You can either apply for tax exemption as a public charity or private foundation.

Social welfare organizations: 501(c)(4) status

If your organization operates to promote social welfare and benefit your community, you may apply for 501(c)(4) tax-exemption status.

To gain 501(c)(4) exemption, your organization must exclusively promote social welfare and not be organized for profit. Your organization’s earnings cannot benefit yourself or private shareholders. If someone who influences your organization does benefit excessively, the IRS may impose an excise tax on the transaction.

The IRS allows 501(c)(4) organizations to lobby for legislation if it is related to the organization’s social welfare purpose. However, your organization’s sole purpose cannot be to lobby for politicians or participate in political campaigns.

Unlike organizations with 501(c)(3) status, donors cannot claim their 501(c)(4) donations as tax deductible.

Other tax-exempt organizations: 501(a) status

Again, charitable and social welfare organizations aren’t the only types of tax-exempt statuses you can apply for.

A few examples of tax-exempt organizations that do not qualify under the charitable or social welfare categories include teachers’ retirement fund associations, religious and Apostolic associations, child care organizations, and farmers’ cooperative associations.

For more information about other types of tax-exempt organizations, check out the IRS website.

Applying for tax-exempt status

The process for tax exemption is extensive and sometimes overwhelming. You must provide significant, accurate, and complete information about your organization. To help you through the filing process, you might want to hire a small business lawyer.

You need a Federal Employer Identification Number (FEIN) to apply for tax-exempt status. Your organization’s FEIN identifies your business, similarly to a Social Security number. You must also pay a fee to submit the application form.

The form you use depends on what type of tax-exempt status you are applying for:

If you are applying for 501(c)(3) status, you will use Form 1023, Application for Recognition of Exemption Under Section 501(c)(3) of the Internal Revenue Code.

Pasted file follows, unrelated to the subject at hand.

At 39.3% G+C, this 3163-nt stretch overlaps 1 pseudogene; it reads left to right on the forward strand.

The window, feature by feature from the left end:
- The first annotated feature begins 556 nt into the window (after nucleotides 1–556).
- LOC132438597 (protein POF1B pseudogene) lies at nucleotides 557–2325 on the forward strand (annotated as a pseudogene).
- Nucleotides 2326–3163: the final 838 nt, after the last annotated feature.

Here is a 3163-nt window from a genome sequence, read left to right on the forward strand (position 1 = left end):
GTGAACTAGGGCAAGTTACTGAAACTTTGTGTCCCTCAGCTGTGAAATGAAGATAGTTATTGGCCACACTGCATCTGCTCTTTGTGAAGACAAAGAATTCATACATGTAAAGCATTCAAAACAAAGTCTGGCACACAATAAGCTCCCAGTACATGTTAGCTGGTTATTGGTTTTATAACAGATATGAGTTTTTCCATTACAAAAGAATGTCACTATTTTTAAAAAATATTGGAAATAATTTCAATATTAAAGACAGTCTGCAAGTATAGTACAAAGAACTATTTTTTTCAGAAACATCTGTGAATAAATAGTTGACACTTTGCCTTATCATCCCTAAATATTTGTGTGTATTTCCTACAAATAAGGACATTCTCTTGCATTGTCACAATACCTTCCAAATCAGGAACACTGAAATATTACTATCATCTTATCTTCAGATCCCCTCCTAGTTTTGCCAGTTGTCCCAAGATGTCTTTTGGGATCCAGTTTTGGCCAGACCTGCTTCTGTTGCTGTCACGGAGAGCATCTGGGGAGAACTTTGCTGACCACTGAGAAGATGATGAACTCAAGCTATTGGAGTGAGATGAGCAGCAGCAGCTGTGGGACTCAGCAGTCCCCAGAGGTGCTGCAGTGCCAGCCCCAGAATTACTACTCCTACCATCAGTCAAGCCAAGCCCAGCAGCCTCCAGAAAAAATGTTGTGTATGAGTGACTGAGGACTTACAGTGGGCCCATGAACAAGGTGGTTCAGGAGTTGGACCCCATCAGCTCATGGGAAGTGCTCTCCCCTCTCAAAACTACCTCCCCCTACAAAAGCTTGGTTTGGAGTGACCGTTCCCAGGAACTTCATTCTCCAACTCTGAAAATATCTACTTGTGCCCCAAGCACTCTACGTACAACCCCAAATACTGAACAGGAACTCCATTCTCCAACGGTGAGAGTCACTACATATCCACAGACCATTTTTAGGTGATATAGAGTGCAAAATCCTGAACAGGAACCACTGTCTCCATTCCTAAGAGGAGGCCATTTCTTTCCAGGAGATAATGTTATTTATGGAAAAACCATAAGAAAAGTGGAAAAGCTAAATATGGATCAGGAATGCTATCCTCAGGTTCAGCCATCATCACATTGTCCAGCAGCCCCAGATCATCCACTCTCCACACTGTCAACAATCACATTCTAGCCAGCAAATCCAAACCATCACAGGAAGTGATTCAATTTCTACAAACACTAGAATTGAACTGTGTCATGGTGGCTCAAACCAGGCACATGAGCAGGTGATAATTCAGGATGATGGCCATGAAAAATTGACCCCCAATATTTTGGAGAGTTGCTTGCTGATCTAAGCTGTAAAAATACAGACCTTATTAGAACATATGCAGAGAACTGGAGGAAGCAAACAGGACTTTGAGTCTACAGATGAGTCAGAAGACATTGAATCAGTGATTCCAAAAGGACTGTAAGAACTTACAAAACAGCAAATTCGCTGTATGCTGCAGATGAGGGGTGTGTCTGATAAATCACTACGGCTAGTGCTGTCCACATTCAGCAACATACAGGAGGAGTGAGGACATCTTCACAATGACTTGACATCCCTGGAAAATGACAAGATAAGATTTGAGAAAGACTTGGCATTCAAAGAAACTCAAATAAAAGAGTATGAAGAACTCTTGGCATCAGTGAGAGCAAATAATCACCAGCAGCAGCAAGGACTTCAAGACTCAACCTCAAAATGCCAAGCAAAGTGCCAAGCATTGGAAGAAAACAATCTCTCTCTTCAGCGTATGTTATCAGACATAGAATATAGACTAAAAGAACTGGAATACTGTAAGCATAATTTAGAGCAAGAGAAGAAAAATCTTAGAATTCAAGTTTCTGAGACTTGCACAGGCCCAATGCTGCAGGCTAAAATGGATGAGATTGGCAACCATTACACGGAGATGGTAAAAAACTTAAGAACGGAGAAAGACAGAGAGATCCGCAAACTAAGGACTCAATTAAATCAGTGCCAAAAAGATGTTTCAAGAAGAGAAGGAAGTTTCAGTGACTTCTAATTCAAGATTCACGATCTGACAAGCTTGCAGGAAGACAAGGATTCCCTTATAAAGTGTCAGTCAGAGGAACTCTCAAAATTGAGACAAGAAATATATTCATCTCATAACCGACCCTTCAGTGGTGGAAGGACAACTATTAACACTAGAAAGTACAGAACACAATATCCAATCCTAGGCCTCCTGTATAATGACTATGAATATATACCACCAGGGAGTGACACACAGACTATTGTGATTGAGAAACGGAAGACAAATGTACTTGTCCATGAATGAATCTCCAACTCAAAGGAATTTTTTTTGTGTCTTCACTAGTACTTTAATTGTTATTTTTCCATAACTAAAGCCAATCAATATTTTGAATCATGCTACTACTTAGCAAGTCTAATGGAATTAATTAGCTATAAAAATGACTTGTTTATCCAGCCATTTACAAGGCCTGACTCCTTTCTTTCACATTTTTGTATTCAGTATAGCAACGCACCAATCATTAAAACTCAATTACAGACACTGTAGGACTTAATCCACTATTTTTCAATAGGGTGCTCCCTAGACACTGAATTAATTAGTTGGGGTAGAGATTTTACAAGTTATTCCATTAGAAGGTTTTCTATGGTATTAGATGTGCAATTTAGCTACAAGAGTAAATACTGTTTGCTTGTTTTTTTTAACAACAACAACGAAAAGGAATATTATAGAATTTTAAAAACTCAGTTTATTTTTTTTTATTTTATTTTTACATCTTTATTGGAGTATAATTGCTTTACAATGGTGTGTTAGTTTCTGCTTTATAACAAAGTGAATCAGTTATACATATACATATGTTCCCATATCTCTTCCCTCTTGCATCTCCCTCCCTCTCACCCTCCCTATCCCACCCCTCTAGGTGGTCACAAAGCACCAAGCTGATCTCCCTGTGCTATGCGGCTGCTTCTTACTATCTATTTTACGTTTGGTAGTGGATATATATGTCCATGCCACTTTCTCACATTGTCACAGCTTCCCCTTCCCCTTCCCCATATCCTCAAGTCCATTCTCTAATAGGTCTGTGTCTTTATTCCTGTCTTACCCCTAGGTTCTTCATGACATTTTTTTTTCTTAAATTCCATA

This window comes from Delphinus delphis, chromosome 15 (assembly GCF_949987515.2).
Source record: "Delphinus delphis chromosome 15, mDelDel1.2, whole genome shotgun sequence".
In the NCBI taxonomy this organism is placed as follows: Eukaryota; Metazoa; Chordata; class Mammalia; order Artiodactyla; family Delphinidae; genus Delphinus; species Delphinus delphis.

Use Form 8976, Notice of Intent to Operate Under Section 501(c)(4), to apply for 501(c)(4) status. You may also file Form 1024-A, Application for Recognition of Exemption Under Section 501(c)(4) of the Internal Revenue Code, to gain further benefits, including public recognition of tax-exempt status.

Lastly, if you are applying for 501(a) status, file Form 1024, Application for Recognition of Exemption Under Section 501(a).

Send completed exemption applications to the IRS. Your application form lists the address you must use to apply.

The IRS will respond to applications as quickly as possible. If there are mistakes on your application, the process could get delayed. You can check on your exemption application status anytime by calling the IRS.

Don’t qualify for tax-exempt status? Here’s what you can do

If you don’t qualify for tax-exempt status, you may still be eligible for a tax deduction. You can donate to 501(c)(3) organizations and claim business charitable deductions.

Do you need a simple way to keep your organization or business’s books? Patriot’s online accounting software lets you easily record transactions. And, we offer free, USA-based support. Try it for free today.

This article has been updated from its original publication date of November 17, 2016.

This is not intended as legal advice; for more information, please click here.